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Immunol Lett. 1998 Jun;62(2):81-6.

DNA-mobility shift assay and the detection of anti-DNA IgG in systemic lupus erythematosus patients.

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Laboratory for Life Sciences, Saadat Abade, Tehran, Iran.


Although the presence of antibodies against double-stranded (ds) DNA is highly specific of systemic lupus erythematosus (SLE), it is not detected in all SLE patients, perhaps due to a lack of sensitivity of the tests routinely used to assay anti-(ds) DNA. Looking for an alternative assay, this study explored the applicability of a DNA-mobility shift assay for the detection of anti-(ds) DNA; furthermore, the study compared the use of Salmonella typhimurium DNA with that of calf thymus DNA in the assay. After electrophoresis, samples containing S. typhimurium DNA and IgG from SLE sera showed marked alterations in DNA electrophoretic mobility when compared to DNA alone. In our sampling, SLE patients who tested negative for anti-(ds) DNA antibodies with routinely used assays such as Crithidia luciliae immunofluorescence test, radioimmunoassay (RIA) or enzyme-linked immunosorbent assay (ELISA), tested positive for anti-(ds) DNA with the DNA mobility shift assay using S. typhimurium DNA. Incubation with IgG from control sera in the same proportions as above did not affect S. typhimurium DNA electrophoretic mobility. When S. typhimurium DNA was replaced by calf thymus DNA, the effect on the DNA mobility was less pronounced and less reliable. These results indicated that a DNA-mobility shift assay would be a useful alternative for the unequivocal detection of abnormal titers of anti-(ds) DNA antibodies. Furthermore, data indicated a greater ability of the IgG from SLE patients to form complexes with S. typhimurium DNA than with calf thymus DNA, suggesting an alternative testing DNA which may lead to a more sensitive anti-(ds) DNA detection.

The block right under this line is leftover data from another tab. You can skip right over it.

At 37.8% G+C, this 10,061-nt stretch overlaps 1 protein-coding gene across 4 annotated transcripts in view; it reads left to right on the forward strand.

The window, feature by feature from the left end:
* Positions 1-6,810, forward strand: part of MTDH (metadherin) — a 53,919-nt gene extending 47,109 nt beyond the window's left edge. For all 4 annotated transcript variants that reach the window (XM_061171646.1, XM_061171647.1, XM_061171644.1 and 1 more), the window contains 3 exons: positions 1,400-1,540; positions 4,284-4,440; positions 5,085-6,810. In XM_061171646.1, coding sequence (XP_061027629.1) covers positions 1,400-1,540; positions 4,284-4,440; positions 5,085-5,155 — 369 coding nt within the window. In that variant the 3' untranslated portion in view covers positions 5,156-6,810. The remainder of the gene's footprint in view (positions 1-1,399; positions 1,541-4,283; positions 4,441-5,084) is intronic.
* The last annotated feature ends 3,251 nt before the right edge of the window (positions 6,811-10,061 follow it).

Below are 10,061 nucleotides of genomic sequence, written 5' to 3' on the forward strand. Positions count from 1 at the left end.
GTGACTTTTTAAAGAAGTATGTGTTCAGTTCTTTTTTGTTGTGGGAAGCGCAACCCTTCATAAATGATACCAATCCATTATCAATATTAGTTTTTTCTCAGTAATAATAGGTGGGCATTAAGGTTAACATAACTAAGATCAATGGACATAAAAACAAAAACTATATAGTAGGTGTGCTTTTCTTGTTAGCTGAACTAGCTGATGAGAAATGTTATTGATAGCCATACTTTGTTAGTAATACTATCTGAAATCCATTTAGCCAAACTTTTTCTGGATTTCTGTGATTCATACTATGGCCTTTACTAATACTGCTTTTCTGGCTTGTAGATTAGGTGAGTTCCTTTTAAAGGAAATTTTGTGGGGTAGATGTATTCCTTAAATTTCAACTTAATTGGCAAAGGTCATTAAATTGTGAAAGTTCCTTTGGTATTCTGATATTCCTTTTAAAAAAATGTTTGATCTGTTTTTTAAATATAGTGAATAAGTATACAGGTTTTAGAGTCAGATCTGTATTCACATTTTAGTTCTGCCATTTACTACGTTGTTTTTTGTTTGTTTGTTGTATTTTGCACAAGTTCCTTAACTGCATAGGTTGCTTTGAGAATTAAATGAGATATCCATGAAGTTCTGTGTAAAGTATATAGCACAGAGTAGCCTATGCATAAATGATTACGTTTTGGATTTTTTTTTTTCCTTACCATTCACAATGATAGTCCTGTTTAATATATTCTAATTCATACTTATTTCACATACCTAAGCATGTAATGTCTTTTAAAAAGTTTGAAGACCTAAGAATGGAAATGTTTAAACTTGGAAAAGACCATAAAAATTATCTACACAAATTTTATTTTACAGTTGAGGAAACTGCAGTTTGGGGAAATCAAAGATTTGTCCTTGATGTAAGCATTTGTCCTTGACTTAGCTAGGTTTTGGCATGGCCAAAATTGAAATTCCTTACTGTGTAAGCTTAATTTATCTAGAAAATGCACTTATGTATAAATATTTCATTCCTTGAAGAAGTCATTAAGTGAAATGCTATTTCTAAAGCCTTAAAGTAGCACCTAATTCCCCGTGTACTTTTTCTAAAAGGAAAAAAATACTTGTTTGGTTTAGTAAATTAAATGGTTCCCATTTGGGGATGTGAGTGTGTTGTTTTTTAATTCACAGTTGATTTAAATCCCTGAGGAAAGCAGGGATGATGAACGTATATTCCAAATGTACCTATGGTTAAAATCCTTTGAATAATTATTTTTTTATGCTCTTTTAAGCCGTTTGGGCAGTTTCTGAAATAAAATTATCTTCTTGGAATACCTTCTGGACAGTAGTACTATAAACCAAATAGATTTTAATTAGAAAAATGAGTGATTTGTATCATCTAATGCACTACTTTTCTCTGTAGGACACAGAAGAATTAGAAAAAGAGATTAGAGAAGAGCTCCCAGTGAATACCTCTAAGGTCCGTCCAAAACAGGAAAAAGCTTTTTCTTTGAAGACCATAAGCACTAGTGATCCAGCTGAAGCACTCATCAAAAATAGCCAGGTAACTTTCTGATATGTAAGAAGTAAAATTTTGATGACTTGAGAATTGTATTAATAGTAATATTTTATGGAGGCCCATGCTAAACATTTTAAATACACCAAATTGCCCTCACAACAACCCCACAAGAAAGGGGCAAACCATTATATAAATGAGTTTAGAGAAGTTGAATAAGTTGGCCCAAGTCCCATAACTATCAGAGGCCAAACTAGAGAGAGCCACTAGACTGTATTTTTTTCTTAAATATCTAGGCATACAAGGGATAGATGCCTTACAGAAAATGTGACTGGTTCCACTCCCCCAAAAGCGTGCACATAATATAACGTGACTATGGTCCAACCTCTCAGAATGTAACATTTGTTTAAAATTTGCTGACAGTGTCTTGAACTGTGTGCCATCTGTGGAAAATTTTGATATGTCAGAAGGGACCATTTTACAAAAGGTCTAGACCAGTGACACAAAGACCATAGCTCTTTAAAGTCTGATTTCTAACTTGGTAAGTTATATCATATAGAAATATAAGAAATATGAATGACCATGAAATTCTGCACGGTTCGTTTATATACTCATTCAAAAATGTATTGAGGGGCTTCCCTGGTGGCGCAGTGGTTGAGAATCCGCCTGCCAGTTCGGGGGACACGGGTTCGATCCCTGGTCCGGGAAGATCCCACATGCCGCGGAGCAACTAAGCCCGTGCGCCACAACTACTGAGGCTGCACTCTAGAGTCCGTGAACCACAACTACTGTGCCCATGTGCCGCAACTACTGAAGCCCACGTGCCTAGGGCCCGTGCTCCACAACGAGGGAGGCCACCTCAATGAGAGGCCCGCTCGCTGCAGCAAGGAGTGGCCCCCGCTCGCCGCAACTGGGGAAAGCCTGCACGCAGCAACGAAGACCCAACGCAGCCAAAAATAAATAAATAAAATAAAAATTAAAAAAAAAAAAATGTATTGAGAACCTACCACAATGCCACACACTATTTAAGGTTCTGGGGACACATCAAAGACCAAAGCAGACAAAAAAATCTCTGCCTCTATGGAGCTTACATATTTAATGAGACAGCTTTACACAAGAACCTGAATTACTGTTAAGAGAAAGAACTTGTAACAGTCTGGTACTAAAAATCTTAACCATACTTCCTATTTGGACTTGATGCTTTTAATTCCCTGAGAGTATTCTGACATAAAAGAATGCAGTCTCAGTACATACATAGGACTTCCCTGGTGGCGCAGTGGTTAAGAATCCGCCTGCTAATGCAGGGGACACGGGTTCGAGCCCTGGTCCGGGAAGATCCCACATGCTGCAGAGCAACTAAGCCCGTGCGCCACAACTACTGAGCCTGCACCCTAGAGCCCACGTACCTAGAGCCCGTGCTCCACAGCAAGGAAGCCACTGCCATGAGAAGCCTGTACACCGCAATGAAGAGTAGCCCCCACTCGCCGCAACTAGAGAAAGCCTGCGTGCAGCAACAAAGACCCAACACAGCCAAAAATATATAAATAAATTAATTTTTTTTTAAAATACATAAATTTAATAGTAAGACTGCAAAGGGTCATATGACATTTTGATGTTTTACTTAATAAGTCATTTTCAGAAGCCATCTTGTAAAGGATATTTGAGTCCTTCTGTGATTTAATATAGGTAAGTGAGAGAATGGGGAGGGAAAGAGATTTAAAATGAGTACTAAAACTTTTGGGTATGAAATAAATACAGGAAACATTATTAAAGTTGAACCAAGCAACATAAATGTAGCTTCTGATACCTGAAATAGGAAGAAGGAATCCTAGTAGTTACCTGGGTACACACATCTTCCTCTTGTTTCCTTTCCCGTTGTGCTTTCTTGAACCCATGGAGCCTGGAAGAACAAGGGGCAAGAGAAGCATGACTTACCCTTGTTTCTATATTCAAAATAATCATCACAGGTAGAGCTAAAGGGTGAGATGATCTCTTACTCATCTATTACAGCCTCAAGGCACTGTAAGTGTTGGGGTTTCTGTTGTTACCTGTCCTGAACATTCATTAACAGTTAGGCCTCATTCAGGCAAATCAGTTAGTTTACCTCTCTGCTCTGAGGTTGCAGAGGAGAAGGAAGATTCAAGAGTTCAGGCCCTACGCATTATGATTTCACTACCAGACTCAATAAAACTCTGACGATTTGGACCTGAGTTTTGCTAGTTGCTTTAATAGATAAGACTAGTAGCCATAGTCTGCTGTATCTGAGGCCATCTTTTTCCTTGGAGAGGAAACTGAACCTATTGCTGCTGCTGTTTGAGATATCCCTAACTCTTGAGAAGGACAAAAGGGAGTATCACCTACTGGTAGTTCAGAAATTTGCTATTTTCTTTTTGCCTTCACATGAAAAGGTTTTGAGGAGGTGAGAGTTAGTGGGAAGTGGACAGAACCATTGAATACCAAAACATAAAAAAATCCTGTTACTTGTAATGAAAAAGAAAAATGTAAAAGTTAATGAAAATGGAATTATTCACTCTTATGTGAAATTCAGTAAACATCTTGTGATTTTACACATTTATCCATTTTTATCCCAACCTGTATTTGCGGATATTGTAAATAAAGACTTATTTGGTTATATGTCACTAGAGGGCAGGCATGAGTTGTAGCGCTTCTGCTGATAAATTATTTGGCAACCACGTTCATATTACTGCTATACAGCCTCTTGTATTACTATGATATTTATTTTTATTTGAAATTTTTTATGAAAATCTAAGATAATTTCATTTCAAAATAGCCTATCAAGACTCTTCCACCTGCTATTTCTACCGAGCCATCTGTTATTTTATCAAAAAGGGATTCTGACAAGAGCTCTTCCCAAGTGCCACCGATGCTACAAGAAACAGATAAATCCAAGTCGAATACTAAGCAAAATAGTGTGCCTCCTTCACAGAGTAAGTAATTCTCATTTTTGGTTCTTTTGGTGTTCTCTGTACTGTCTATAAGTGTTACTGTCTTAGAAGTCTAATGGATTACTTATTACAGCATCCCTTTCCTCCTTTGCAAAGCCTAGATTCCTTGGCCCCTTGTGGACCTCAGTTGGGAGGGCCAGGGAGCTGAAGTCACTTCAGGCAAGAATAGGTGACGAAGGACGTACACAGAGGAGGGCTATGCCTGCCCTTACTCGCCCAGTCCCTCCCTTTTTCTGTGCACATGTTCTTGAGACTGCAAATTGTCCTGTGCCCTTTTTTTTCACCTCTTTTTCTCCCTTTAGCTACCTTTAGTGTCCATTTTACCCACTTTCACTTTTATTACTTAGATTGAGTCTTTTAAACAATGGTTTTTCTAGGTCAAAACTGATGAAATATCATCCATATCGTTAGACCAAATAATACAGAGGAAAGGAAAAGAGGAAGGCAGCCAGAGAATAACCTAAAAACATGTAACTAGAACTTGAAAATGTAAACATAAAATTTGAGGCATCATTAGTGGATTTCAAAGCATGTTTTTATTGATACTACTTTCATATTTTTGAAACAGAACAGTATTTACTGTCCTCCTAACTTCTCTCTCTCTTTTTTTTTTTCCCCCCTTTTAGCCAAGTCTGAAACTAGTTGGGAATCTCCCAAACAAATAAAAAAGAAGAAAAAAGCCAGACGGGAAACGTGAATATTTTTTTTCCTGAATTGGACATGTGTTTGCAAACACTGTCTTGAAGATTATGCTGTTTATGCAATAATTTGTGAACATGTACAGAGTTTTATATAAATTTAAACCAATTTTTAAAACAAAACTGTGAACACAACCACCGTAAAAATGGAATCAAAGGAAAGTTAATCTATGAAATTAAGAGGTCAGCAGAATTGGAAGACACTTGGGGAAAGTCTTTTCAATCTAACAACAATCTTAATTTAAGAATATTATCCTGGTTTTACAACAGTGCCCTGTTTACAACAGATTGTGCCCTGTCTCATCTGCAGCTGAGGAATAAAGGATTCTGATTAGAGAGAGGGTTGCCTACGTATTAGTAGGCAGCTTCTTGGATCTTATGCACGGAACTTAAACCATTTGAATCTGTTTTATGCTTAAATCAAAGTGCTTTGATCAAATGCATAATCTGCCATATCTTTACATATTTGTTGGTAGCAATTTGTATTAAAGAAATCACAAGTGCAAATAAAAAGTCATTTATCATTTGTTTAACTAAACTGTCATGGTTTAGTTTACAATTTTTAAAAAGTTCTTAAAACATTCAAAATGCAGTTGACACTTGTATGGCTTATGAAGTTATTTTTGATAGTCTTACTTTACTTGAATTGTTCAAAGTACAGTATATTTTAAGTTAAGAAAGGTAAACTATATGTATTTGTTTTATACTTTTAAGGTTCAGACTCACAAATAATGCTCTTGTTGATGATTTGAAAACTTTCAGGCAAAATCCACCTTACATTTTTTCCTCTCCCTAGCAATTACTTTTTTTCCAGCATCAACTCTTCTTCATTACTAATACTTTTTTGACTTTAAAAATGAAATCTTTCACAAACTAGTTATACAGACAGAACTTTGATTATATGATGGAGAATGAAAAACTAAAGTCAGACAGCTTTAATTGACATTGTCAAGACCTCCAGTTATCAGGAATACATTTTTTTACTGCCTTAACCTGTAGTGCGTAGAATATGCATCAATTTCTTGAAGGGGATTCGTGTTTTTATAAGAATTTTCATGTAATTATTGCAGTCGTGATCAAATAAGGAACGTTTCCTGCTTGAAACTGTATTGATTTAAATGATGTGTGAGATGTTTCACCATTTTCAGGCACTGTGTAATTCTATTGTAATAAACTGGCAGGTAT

[Indexed for MEDLINE]

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